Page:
Home > CAPEC List > CAPEC-17: Accessing, Modifying or Executing Executable Files (Version 2.11)  

CAPEC-17: Accessing, Modifying or Executing Executable Files

 
Accessing, Modifying or Executing Executable Files
Definition in a New Window Definition in a New Window
Attack Pattern ID: 17
Abstraction: Standard
Status: Draft
Completeness: Complete
Presentation Filter:
+ Summary

An attack of this type exploits a system's configuration that allows an attacker to either directly access an executable file, for example through shell access; or in a possible worst case allows an attacker to upload a file and then execute it. Web servers, ftp servers, and message oriented middleware systems which have many integration points are particularly vulnerable, because both the programmers and the administrators must be in synch regarding the interfaces and the correct privileges for each interface.

+ Attack Prerequisites
  • System's configuration must allow an attacker to directly access executable files or upload files to execute. This means that any access control system that is supposed to mediate communications between the subject and the object is set incorrectly or assumes a benign environment.

+ Typical Severity

Very High

+ Typical Likelihood of Exploit

Likelihood: High

+ Methods of Attack
  • Modification of Resources
  • API Abuse
+ Examples-Instances

Description

Consider a directory on a web server with the following permissions

drwxrwxrwx 5 admin public 170 Nov 17 01:08 webroot

This could allow an attacker to both execute and upload and execute programs' on the web server. This one vulnerability can be exploited by a threat to probe the system and identify additional vulnerabilities to exploit.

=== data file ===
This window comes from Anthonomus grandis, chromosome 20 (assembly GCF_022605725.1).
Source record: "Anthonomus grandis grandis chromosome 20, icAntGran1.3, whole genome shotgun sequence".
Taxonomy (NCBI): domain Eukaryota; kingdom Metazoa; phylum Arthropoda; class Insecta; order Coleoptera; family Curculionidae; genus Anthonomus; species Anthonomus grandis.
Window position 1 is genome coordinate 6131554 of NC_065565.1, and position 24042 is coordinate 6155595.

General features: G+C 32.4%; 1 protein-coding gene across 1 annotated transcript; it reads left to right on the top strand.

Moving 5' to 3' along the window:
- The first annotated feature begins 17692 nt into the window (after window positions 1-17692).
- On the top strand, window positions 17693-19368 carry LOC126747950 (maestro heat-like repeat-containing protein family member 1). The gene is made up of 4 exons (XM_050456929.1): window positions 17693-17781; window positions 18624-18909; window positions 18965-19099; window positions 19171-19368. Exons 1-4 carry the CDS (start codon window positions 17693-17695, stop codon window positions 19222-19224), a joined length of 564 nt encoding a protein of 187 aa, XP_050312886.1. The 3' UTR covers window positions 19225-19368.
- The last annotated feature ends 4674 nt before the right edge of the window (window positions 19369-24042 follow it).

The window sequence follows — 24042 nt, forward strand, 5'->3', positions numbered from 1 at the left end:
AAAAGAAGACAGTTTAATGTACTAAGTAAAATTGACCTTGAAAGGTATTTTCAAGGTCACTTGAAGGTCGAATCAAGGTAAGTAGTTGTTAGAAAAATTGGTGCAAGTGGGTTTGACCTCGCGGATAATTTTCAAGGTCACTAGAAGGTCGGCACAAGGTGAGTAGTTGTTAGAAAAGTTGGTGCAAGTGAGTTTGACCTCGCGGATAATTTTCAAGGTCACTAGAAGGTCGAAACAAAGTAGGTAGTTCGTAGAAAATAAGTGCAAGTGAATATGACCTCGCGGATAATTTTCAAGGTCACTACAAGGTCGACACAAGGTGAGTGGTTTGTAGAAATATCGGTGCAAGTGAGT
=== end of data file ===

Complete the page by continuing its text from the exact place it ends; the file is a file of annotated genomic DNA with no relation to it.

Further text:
+ Attacker Skills or Knowledge Required

Skill or Knowledge Level: Low

To identify and execute against an over-privileged system interface

+ Resources Required

Ability to communicate synchronously or asynchronously with server that publishes an over-privileged directory, program, or interface. Optionally, ability to capture output directly through synchronous communication or other method such as FTP.

+ Solutions and Mitigations

Design: Enforce principle of least privilege

Design: Run server interfaces with a non-root account and/or utilize chroot jails or other configuration techniques to constrain privileges even if attacker gains some limited access to commands.

Implementation: Perform testing such as pen-testing and vulnerability scanning to identify directories, programs, and interfaces that grant direct access to executables.

+ Attack Motivation-Consequences
ScopeTechnical ImpactNote
Confidentiality
Integrity
Availability
Execute unauthorized code or commands
Run Arbitrary Code
Integrity
Modify application data
Confidentiality
Read application data
Confidentiality
Access_Control
Authorization
Gain privileges / assume identity
+ Injection Vector

Payload delivered through standard communication protocols.

+ Payload

Command(s) executed directly on host

+ Activation Zone

Client machine and client network

+ Payload Activation Impact

Enables attacker to execute server side code with any commands that the program owner has privileges to.

+ Purposes
  • Penetration
+ CIA Impact
Confidentiality Impact: HighIntegrity Impact: MediumAvailability Impact: Low
+ Technical Context
Architectural Paradigms
All
Frameworks
All
Platforms
All
Languages
All
+ References
[R.17.1] [REF-2] G. Hoglund and G. McGraw. "Exploiting Software: How to Break Code". Addison-Wesley. February 2004.
[R.17.2] ATT&CK Project. "File System Permissions Weakness (T1044)". MITRE. <https://attack.mitre.org/wiki/Technique/T1044>.
+ Content History
Submissions
SubmitterOrganizationDateSource
CAPEC Content TeamThe MITRE Corporation2014-06-23Internal_CAPEC_Team
Modifications
ModifierOrganizationDateCommentsSource
CAPEC Content TeamThe MITRE Corporation2015-12-07Updated Related_Attack_PatternsInternal
CAPEC Content TeamThe MITRE Corporation2017-05-01Updated ReferencesInternal

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Page Last Updated or Reviewed: July 31, 2017